Both the president and vice president of Peerless have fond memories of growing up in their parents’ store. “We would sit on the big sacks of coffee beans and do our homework,” Kristina recalls. Mother Sonja added several special touches, from the ’70s orange and green wallpaper in George Jr.’s office, featuring—what else?—coffee pots, to a charming coffee museum (open by appointment only) filled with her collection of antique tins, gadgets, and signs.

Like an artist with a giant palette, George Jr. fashions his blends from 125 varieties of coffee from Kenya, Kona, Colombia, Jamaica, Java, Sumatra, and many other regions. The back room at Peerless is filled with a steady hum of machinery and the irresistible, earthy scent of roasting coffee beans. After a tumble in the roasters, 300 pounds of warm beans are swirled around wide, mesh-covered cooling carts.

For 87 years at Peerless, “cupping”—the process of tasting coffees in order to select the best beans—has been exclusively performed by family members. The cupping room is steeped in history, dominated by the same round table that John Vukasin used. The table is set with brewed coffees in a circle of glasses and a stool, where George Jr. cups for about an hour every day in blind taste tests to compare current beans to new possibilities. The process is basically sniff, slurp, and spit (into a nearby spittoon). The loud slurping aerates the coffee so it can be sensed all over the mouth and nose.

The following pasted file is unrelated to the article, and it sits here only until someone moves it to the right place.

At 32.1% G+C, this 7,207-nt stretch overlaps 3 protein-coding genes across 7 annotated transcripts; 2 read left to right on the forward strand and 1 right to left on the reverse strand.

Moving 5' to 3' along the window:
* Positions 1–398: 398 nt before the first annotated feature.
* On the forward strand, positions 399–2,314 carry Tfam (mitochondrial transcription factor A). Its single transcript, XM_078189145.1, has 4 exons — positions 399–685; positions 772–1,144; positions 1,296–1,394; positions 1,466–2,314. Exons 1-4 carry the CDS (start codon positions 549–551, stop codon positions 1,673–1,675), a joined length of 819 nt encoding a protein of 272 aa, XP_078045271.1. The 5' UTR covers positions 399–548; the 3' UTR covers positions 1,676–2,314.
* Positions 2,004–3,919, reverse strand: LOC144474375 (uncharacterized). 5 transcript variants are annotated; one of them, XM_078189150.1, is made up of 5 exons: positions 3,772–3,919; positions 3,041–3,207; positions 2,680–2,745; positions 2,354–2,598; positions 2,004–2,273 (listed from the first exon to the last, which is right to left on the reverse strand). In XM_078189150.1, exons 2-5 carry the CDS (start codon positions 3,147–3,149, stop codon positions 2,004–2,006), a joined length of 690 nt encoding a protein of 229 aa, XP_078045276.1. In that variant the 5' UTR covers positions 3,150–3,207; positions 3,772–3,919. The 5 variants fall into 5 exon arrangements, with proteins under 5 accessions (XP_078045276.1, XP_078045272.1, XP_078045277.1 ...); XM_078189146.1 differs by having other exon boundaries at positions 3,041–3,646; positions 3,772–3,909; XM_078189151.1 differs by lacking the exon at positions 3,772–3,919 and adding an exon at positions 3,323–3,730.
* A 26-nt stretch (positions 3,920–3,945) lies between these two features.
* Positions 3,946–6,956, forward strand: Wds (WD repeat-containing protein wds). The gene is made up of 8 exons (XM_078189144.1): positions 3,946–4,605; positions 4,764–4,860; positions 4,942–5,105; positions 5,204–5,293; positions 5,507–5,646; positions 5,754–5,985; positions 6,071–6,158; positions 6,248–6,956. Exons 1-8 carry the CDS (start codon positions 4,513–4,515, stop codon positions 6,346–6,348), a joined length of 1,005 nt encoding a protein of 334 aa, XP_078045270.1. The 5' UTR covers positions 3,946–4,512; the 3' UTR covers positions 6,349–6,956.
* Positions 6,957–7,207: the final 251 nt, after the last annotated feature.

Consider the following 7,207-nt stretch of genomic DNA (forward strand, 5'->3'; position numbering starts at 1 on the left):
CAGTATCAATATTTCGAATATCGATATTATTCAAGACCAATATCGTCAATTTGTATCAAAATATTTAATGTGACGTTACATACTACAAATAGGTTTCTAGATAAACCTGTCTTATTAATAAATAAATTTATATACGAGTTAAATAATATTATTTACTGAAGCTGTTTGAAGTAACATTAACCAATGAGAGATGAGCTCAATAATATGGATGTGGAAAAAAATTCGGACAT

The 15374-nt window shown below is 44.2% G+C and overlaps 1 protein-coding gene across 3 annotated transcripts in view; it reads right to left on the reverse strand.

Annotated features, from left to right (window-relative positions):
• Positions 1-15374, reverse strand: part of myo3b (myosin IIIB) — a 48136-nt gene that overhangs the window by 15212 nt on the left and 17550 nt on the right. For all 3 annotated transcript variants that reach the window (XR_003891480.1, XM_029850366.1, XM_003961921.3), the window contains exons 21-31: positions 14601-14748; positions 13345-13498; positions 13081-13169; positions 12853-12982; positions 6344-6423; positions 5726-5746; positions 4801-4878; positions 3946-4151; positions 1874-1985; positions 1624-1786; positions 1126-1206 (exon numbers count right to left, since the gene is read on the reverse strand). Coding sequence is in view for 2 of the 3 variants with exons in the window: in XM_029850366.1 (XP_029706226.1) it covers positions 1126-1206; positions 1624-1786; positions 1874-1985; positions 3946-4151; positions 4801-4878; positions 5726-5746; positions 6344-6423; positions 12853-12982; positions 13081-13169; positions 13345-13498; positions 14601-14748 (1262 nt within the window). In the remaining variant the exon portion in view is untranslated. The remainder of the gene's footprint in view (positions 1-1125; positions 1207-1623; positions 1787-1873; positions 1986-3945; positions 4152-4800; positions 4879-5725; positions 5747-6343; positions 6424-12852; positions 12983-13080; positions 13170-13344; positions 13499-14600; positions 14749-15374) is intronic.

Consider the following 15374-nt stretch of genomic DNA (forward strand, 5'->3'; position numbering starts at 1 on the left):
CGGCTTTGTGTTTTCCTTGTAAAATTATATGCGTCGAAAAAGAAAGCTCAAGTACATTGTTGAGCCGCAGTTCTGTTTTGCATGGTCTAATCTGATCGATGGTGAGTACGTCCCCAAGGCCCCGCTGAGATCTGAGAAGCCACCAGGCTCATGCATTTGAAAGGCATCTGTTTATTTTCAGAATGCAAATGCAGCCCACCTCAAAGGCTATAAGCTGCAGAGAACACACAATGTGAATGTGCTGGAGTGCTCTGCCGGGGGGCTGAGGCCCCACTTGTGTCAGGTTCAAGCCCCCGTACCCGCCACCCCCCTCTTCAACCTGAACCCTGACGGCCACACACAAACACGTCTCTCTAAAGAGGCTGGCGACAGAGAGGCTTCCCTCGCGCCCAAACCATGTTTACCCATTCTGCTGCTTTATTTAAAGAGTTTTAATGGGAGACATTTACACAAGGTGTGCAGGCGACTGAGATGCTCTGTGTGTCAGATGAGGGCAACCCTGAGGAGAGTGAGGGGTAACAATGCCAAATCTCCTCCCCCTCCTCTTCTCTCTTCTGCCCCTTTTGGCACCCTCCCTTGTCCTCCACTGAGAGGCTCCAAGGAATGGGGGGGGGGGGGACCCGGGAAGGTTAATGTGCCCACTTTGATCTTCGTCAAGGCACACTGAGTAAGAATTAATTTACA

Today, George Jr. is comparing 10 Ethiopian varieties, from which he might choose one or two. A couple of times a year, he travels to Central America, Kenya, or Indonesia to scout out new coffee growers. “I’ve got the best possible job,” he says, smiling between sips of fragrant, intensely flavored brews. “I get to travel the world and work with my family.”

Anna Mindess is a freelance writer specializing in food and culture and a frequent contributor to The Monthly. She is also a sign language interpreter. Keep up with her latest discoveries on her blog,; her Twitter, EBEthniceats; and her website,

Generations of Taste

The Food Mill (nut butters, cookies, bread), 3033 MacArthur Blvd., Oakland, (510) 482-3848;

Grainaissance (mochi and amazake), 158 62nd St., Emeryville, (510) 914-1692;

Donsuemor (madeleine cookies), 2080 North Loop Road, Alameda, (510) 865-6406;

Peerless Coffee (coffee, tea), 260 Oak St., Oakland, (510) 763-1763;

Faces of the East Bay